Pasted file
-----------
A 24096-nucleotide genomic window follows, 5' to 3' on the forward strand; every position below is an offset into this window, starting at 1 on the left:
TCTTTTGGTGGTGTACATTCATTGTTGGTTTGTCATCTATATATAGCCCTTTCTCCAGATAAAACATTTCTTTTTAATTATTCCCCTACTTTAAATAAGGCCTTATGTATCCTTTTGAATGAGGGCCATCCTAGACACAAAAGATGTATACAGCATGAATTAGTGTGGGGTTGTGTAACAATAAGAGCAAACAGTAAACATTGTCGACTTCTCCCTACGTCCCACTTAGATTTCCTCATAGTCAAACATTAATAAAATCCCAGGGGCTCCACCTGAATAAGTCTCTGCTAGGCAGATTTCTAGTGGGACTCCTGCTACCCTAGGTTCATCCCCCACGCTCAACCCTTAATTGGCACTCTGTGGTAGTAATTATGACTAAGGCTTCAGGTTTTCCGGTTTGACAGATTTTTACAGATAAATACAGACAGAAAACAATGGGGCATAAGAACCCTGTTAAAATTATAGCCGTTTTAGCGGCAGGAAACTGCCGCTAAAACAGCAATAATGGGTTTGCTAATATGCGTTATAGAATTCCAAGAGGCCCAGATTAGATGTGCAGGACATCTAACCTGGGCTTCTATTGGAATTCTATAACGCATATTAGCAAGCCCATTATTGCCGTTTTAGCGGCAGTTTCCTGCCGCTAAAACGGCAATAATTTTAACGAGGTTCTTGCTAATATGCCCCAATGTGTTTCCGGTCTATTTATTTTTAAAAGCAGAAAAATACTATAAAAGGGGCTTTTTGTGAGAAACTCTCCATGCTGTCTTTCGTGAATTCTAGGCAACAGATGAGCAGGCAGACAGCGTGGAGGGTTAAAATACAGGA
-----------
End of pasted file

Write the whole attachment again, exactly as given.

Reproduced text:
A 24096-nucleotide genomic window follows, 5' to 3' on the forward strand; every position below is an offset into this window, starting at 1 on the left:
TCTTTTGGTGGTGTACATTCATTGTTGGTTTGTCATCTATATATAGCCCTTTCTCCAGATAAAACATTTCTTTTTAATTATTCCCCTACTTTAAATAAGGCCTTATGTATCCTTTTGAATGAGGGCCATCCTAGACACAAAAGATGTATACAGCATGAATTAGTGTGGGGTTGTGTAACAATAAGAGCAAACAGTAAACATTGTCGACTTCTCCCTACGTCCCACTTAGATTTCCTCATAGTCAAACATTAATAAAATCCCAGGGGCTCCACCTGAATAAGTCTCTGCTAGGCAGATTTCTAGTGGGACTCCTGCTACCCTAGGTTCATCCCCCACGCTCAACCCTTAATTGGCACTCTGTGGTAGTAATTATGACTAAGGCTTCAGGTTTTCCGGTTTGACAGATTTTTACAGATAAATACAGACAGAAAACAATGGGGCATAAGAACCCTGTTAAAATTATAGCCGTTTTAGCGGCAGGAAACTGCCGCTAAAACAGCAATAATGGGTTTGCTAATATGCGTTATAGAATTCCAAGAGGCCCAGATTAGATGTGCAGGACATCTAACCTGGGCTTCTATTGGAATTCTATAACGCATATTAGCAAGCCCATTATTGCCGTTTTAGCGGCAGTTTCCTGCCGCTAAAACGGCAATAATTTTAACGAGGTTCTTGCTAATATGCCCCAATGTGTTTCCGGTCTATTTATTTTTAAAAGCAGAAAAATACTATAAAAGGGGCTTTTTGTGAGAAACTCTCCATGCTGTCTTTCGTGAATTCTAGGCAACAGATGAGCAGGCAGACAGCGTGGAGGGTTAAAATACAGGA